Students arriving at Swarthmore for the first time are in the middle of one of the annual challenges to newcomers here: figuring out just what their high school education means now that they’ve come to college. Many students arrive having taken AP or IB exams in high school — tests offered to advanced high school students that are meant to replicate the material that is taught in an introductory-level college course. Yet these high school courses are not always seen as truly comparable with the Swarthmore equivalent of these courses. Each department has its own policy — some will accept certain scores as a full credit in the department, while others offer students who did well on the AP and IB tests the chance to get advanced placement but without credit. Some tests are not accepted at all, no matter the score received.
New students also must figure out how well AP and IB classes have prepared them for the way classes are taught at Swarthmore. Does taking an AP or IB course in a topic give you an advantage over your classmates when you are taking its college equivalent? Is it redundant to take the college version of a class you could opt out of, or is it too risky to jump ahead to more advanced classes without having had the same preparation as your peers?
Sciences are especially difficult to gauge, as high school science courses tend to be taught far differently than they are taught in college. Swarthmore’s science departments design their courses to teach students how to think critically and ask thoughtful scientific questions. Memorizing facts and vocabulary play a small role in the coursework, but ultimately students are evaluated on their ability to engage the material deeply and inquisitively.
On the other hand, high school students are often taught sets of facts and equations that are necessary to pass certain proficiency tests, the SAT subject tests, and the AP tests. Some courses intentionally or inadvertently focus on memorization and repetition in an effort to “teach to the test.” (This trend is not as pronounced in the IB curricula, which place more emphasis on learning the material in depth and using written evaluations rather than fill-in-the-blank or multiple choice testing).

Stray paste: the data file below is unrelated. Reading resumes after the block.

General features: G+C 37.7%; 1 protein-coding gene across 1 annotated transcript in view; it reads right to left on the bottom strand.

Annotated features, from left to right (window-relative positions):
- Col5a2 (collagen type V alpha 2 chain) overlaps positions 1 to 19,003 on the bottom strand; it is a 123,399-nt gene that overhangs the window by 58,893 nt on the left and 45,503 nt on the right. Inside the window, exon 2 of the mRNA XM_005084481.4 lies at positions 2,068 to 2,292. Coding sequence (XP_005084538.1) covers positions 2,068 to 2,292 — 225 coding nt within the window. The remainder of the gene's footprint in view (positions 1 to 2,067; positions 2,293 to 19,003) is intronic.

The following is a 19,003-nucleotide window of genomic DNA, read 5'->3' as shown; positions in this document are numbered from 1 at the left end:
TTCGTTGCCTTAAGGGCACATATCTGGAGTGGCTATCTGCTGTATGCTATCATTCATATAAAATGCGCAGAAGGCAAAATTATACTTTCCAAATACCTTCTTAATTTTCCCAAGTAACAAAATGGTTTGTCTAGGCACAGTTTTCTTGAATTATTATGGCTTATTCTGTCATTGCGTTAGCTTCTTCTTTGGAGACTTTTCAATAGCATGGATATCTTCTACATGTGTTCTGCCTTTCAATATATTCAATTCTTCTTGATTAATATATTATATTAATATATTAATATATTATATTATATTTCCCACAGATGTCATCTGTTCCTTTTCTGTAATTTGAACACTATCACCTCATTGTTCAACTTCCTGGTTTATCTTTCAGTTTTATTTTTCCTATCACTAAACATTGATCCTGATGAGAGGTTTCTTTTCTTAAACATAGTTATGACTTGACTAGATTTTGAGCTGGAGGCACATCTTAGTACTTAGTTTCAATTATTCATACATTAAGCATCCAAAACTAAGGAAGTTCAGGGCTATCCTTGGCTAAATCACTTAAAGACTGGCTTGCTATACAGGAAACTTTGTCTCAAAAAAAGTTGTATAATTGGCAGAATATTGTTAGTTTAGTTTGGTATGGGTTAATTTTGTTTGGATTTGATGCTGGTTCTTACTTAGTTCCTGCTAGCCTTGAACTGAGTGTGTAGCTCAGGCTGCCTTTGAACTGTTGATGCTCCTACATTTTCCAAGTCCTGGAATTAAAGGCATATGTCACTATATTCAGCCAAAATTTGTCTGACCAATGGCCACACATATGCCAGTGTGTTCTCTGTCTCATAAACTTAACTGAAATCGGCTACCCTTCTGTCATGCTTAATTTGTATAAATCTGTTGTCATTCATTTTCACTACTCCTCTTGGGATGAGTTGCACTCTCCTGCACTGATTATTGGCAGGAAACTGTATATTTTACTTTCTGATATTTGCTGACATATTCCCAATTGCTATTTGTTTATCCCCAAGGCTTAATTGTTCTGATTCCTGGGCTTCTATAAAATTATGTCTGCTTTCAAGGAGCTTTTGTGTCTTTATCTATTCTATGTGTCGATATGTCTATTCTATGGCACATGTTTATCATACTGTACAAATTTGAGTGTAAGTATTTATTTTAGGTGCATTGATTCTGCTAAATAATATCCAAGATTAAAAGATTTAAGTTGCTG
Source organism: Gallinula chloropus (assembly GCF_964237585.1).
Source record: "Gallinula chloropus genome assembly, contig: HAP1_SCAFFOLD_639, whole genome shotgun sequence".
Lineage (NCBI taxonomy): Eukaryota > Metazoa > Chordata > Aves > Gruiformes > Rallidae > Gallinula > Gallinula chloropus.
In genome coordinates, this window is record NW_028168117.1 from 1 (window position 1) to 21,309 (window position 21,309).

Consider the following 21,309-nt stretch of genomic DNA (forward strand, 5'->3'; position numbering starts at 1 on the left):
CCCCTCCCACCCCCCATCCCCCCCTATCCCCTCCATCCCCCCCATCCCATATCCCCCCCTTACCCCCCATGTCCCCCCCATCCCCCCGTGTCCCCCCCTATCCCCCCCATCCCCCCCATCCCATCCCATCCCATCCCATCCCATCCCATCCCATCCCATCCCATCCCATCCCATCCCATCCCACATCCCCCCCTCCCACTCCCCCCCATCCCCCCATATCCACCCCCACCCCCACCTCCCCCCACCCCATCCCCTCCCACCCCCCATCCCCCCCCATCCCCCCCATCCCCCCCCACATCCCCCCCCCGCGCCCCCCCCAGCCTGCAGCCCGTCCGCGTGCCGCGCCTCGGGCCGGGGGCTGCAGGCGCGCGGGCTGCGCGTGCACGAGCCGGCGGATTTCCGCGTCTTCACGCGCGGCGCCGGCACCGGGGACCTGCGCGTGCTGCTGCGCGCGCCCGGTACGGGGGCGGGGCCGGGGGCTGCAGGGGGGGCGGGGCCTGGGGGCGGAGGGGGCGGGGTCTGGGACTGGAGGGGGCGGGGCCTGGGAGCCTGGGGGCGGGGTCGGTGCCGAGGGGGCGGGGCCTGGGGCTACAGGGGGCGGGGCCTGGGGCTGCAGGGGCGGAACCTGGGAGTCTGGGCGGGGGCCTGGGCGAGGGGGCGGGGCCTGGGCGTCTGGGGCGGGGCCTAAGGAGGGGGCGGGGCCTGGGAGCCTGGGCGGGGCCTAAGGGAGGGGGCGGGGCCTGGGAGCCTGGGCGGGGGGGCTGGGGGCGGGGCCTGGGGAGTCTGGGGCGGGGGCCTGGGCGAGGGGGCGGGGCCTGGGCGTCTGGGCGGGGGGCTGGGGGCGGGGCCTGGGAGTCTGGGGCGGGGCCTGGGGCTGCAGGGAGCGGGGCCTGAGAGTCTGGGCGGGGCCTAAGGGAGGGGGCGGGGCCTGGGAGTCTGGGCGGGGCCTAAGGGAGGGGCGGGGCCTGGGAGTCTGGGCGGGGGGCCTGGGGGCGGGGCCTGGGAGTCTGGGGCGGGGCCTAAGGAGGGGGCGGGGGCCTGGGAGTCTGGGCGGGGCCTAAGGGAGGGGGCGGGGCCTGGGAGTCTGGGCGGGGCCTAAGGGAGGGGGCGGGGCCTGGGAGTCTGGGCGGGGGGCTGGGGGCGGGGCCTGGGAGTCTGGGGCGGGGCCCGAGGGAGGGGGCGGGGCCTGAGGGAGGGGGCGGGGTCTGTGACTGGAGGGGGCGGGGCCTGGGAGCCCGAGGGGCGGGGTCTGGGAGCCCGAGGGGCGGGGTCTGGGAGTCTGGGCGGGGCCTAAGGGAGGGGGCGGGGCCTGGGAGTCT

AP science exams are especially problem-laden, simply because they must cover so much material. AP chemistry packs together a year of so many solubility rules, flame test colors, mole ratios, and pKa calculations that there is precious little time to explain the significance of any of it. Biology, prior to its reform in the 2012-2013 school year, often required students to be responsible for a textbook of over 1,000 pages, as well as a handful of required laboratory experiments that were fair game on the test as well. And of the two physics exams, AP Physics B and C, teachers must either opt to give an algebra-based course (B), which is rarely accepted by colleges, or wait until their students have enough math experience to teach calculus-based physics (C). And even this calculus-based course leaves something to be desired, since it’s material covers advancement in physics only until around the year 1860.
The College Board is in the midst of a long-needed overhaul of these science tests. As mentioned above, they have already implemented a new AP biology curriculum that took effect last year. Changes in the other AP tests are sure to follow. These modifications to the old tests include a greater emphasis on key concepts in the discipline, and a greater emphasis on in-depth learning. In biology, for example, the test will focus on evolution, cell structure, how organisms respond to external information, and biological systems.
But these new changes will surely make things worse before they get better. It will take time for college policies on AP credit to change, and to adapt their policies on granting credit. Students who have taken these reformed AP courses will have a different set of information than did previous years, and will perhaps make the transition into college differently. It will also take time to see how these new APs compare with the IB curriculum, which is not due to undergo any changes of that magnitude.
As high school AP science courses change, institutions like Swarthmore ought to be doing their best to change with them. New students could use the advice of informed faculty and departments as to what level they are in when beginning college. This holds true for other disciplines beyond the natural sciences — the College Board is revamping a number of other AP tests as well to make them more like the college equivalents that AP classes are meant to replicate.
Swarthmore students ought to be getting the credits they deserve from their high school courses. This means that, as the tests evolve, Swarthmore’s credit policy ought to evolve with them. AP courses require high school students to make a substantial investment of their time and energy, as well as often a financial investment for the cost of the tests. It will be a challenge for the College to adapt to the changes in the way many members of new classes are being taught, but staying in-step with policies of College Board will make the transition of new students into college easier on all.